Upon the completion of the integration time, the charge signal 30 is skimmed in the manner illustrated at b in FIG. 3. The potential VTG applied to the transfer gate 18 is made somewhat more positive to drop the height of barrier 32 from W1 to W2. A portion of the charge signal 30 (electrons) now passes from the Schottky barrier detector at 12 through the metal 10 and transfer diffusion 16, over the barrier of height W2 and flows into the well 34, as shown.

The next stop in the process is not illustrated. It comprises making the potentials φ2 and φ3 applied to the phase 2 and phase 3 electrodes such as 40 and 42 more positive while VTG is set at a level such that the barrier W1 is present beneath gate electrode 18. Electrode 40 is made sufficiently positive to produce a deep well beneath electrode 40, say as deep or almost as deep as 34, and the well beneath electrode 42 is made deeper still. At the same time, the potential φ1 can be made less positive such that the charge stored in the potential wells beneath the φ1 electrodes pass to beneath the φ3 electrodes. Thereafter, the potential φ2 is decreased to create potential barriers between the potential wells beneath the φ3 electrodes and the potential wells beneath the φ1 electrodes, and the voltage φ1 is returned to its original value such that the surface potential beneath the φ1 electrodes is W4. The barrier W1 isolates the CCD 21 from the Schottky detectors during the shifting process just described.

Summarizing what has occured up to this point, each charge signal has been skimmed. The skimmed portion of the charge signal initially was transferred from the Schottky barrier detectors to beneath the corresponding φ1 electrodes of the CCD register 21. Then these charge signals were shifted from beneath the φ1 electrodes to beneath the φ3 electrodes for temporary storage there.

Next, the voltage VTG applied to the transfer gate 18 is made more positive to lower the surface potential beneath electrodes 18 to W3. W3 establishes the surface potential W0 (FIG. 3 at a), that is, W3 is the level to which the Schottky barrier will be reset. At the same time, the voltage VB applied to the barrier gate electrode is made sufficiently positive to make the surface potential W6 beneath electrode 23 lower than the surface potential W4. The background charge remaining in the Schottky barrier detector at 12 now flows to the drain diffusion 24, as indicated at c in FIG. 3.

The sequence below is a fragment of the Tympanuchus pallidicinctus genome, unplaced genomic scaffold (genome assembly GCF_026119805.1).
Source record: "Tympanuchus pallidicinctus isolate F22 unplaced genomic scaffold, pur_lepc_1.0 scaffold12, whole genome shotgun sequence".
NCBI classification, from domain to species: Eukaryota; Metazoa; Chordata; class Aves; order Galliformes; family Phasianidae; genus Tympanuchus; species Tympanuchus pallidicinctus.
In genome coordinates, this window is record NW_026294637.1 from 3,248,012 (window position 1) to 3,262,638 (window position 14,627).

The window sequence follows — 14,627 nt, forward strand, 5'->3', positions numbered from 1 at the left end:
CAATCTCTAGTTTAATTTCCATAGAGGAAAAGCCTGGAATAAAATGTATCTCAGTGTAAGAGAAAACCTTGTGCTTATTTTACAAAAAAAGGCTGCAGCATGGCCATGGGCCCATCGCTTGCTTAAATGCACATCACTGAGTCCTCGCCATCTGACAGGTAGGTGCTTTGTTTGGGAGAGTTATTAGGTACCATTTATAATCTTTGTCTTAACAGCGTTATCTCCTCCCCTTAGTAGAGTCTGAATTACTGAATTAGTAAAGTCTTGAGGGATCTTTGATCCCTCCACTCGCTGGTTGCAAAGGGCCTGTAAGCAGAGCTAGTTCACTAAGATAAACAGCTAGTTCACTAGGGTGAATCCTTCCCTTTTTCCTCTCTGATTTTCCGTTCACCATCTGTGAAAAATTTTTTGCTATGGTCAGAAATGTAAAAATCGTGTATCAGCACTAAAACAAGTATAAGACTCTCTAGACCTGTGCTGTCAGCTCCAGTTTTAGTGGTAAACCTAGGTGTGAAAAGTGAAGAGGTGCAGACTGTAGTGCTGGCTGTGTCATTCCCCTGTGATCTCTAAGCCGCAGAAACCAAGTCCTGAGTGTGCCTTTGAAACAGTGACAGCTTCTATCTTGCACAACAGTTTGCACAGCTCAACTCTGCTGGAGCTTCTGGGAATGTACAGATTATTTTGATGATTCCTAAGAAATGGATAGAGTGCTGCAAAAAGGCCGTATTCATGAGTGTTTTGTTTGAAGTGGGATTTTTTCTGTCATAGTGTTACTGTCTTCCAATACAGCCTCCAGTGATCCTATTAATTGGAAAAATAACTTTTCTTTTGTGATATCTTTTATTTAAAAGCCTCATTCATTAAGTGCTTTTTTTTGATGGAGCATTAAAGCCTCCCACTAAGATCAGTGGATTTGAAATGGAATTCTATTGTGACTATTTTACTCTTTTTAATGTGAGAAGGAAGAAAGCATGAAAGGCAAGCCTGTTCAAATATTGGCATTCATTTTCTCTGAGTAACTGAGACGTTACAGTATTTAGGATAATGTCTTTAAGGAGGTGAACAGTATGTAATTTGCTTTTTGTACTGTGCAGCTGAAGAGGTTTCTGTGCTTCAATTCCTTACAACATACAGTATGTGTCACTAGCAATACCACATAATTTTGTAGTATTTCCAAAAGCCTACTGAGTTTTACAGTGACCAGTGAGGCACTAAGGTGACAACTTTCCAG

After the background charge has been removed in the manner just discussed, VTG is made less positive to again create the barrier of height w1 beneath transfer gate 18. Then, the charge signals stored beneath the φ3 electrodes of the CCD register are clocked out of the system by suitable adjustment of the four-phase voltages φ14, in conventional fashion. The signals thereby read out serially from the CCD register 21 are video signals which may be displayed on the screen of a kinescope or processed in other ways.

The significant improvement of the present invention is that the effect of different threshold voltages of different gate electrodes is eliminated. The skimming level is set by transfer gate electrode 18. The reset level is also set by the same transfer gate electrode 18. There is an MOS (metal-oxide-semiconductor) threshold, call it VTH, associated with gate 18 and it is true that it is difficult to predict what it may be. It is difficult to predict in the sense that its value is a function of process variables such as insulation thickness, as an example, and other parameters which cannot easily be controlled. However, since a common gate electrode is employed, the effect of such differences in the threshold voltage cancels. In other words, if VTG1 is the skimming voltage level producing the surface potential W2, that surface potential is proportional to VTG1 -VTH. Similarly, if VTG2 is the reset voltage level producing the reset surface potential W3 =W0, the latter is proportional to VTG2 -VTH. Therefore, the difference between surface potentials W3 and W2 is equal to (VTG2 -VTG1) and is independent of the threshold voltage of the gate electrode 18. This holds at each storage location.

While the invention has been illustrated in terms of an array employing a P type substrate, it is of course to be understood that an N type substrate (P channel) could be used instead with suitable modification of operating voltages. It is also to be understood that while the output register is shown as a surface channel CCD, a buried channel CCD could be used instead. Further, the invention is not limited to the use of a CCD output register. A second alternative would be a charge transfer output register of the bucket brigade type. It is also to be understood that while for purposes of illustration Schottky barriers are shown as the radiation sensors, other forms of such sensors may be employed instead. As examples, photodiodes may be used, and depending upon the frequency spectrum of interest, other sensors which are especially sensitive to these particular wavelengths may be used.